Rethinking Assumptions – 2
It was February 2019. Kalpit (Netcore’s CEO) and I were attending SaaStr, the premier SaaS (software-as-a-service) conference in San Jose. As we sat through session after session, the realisation hit me that we had completely missed the new way of building products and taking them to market. We had been too caught up in the ways of the past – building a full-scale product and then a direct sales team to approach enterprises. This is what had got us initial success in India and SE Asia. My belief was that our products were complex and needed face-to-face persuasion which could only be done by experienced sales people.
Meanwhile, the world around had changed in multiple ways. Software developers wanted APIs that they could integrate into the code they were writing without having to talk to salespeople. For this, the product needed a self-serve and perhaps even a free trial. This needed a new approach to product development and sales. It needed targeting developers – which needed a very different approach then meeting CIO and CMOs. The SaaS way of marketing and sales was also different – a new world of SDRs (sales development representatives) and ABM (account-based marketing) was enabling companies to reach out globally without a physical presence in multiple countries. The primary metric was not annual sales but MRR (monthly recurring revenue). There was a new language of business that had fuelled a new generation of companies – and we were oblivious to both the vocabulary and the competition.
SaaStr opened my eyes to this new world. And the question that kept coming to me was – why had I not seen it earlier? A few knowledgeable colleagues had told me about the new world of SaaS – I ignored them repeatedly. I did not recognise that a new set of decision-makers were emerging in enterprises – developers, product managers. I also failed to recognise that a new class of companies was emerging – aggressive, exponentially growing startups. I was still locked to a worldview that sales and marketing of our solutions had to be via face-to-face connect in large organisations.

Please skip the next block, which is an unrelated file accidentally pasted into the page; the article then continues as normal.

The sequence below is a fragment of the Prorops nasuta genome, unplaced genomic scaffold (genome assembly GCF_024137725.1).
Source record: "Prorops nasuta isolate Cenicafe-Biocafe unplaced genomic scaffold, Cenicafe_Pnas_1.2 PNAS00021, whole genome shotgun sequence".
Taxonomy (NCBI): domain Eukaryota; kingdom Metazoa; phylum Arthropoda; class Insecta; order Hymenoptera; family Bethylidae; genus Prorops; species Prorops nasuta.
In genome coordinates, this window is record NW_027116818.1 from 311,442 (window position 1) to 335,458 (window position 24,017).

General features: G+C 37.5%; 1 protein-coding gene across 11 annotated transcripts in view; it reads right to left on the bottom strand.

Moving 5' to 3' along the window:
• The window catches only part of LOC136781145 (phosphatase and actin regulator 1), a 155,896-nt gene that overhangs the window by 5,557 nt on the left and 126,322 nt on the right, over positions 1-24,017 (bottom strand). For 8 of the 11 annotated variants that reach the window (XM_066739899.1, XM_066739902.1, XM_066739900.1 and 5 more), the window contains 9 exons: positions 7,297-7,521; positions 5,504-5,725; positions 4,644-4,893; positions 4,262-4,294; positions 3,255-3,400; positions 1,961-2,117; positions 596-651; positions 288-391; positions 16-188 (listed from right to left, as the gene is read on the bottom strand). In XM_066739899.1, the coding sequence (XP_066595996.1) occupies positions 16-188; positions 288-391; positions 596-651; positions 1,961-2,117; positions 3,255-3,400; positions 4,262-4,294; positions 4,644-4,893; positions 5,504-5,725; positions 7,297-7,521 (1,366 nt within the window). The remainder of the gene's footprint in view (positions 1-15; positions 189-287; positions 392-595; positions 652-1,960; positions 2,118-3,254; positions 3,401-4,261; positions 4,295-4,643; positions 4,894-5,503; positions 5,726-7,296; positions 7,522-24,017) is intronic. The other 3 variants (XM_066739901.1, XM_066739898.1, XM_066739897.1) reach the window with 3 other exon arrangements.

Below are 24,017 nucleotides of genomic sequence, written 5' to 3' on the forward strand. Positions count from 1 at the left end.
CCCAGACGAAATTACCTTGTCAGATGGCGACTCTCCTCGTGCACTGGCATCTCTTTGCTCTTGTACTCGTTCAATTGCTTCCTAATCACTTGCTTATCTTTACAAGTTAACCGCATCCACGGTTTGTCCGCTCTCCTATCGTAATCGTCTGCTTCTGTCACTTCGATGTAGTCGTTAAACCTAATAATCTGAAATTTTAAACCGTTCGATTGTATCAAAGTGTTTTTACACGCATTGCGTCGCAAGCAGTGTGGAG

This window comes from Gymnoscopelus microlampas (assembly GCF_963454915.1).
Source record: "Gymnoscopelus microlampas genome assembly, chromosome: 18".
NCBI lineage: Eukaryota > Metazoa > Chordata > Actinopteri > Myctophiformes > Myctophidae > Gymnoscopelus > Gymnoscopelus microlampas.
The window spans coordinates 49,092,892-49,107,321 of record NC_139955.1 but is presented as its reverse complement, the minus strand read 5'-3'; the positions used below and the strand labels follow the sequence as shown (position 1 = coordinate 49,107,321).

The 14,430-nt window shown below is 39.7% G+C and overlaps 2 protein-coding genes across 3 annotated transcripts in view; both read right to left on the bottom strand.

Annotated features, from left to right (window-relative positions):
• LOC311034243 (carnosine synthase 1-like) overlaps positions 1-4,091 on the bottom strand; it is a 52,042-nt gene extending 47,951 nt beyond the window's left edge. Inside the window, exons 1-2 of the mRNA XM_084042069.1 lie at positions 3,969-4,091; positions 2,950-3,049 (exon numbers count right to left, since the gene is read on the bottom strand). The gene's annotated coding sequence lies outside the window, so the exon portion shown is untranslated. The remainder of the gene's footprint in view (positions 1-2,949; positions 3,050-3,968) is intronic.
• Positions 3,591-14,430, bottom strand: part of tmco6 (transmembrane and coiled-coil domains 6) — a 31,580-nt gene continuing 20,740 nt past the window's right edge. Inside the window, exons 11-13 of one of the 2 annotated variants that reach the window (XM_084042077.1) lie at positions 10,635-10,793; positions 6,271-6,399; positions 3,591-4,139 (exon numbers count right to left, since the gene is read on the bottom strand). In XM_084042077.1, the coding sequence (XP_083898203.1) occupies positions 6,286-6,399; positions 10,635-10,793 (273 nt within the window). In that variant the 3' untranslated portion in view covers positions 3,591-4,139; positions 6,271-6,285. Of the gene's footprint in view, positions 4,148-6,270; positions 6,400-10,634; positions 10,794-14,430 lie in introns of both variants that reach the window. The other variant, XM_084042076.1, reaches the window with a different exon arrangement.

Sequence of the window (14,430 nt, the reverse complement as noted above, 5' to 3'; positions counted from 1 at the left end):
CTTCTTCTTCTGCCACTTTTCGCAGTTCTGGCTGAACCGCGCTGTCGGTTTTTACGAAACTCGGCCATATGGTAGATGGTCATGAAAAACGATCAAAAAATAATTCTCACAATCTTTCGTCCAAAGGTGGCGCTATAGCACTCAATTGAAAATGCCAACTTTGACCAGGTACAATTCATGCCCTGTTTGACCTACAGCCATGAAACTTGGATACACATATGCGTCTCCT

As Adam Grant explains in his book “Think Again”: “Scientific thinking favors humility over pride, doubt over certainty, curiosity over closure. When we shift out of scientist mode, the rethinking cycle breaks down, giving way to an overconfidence cycle. If we’re preaching, we can’t see gaps in our knowledge: we believe we’ve already found the truth. Pride breeds conviction rather than doubt, which makes us prosecutors: we might be laser-focused on changing other people’s minds, but ours is set in stone. That launches us into confirmation bias and desirability bias. We become politicians, ignoring or dismissing whatever doesn’t win the favor of our constituents—our parents, our bosses, or the high school classmates we’re still trying to impress. We become so busy putting on a show that the truth gets relegated to a backstage seat, and the resulting validation can make us arrogant. We fall victim to the fat-cat syndrome, resting on our laurels instead of pressure-testing our beliefs.” I was trapped in an overconfidence cycle.
While we did change the organisation direction on our return to India, we lost a few crucial years of growth. When I look back, I wish I had more humility and openness to listen to others, a better recognition of what I did not know so I could have reset my initial assumptions. I should have fast-tracked my rethinking and done it much earlier.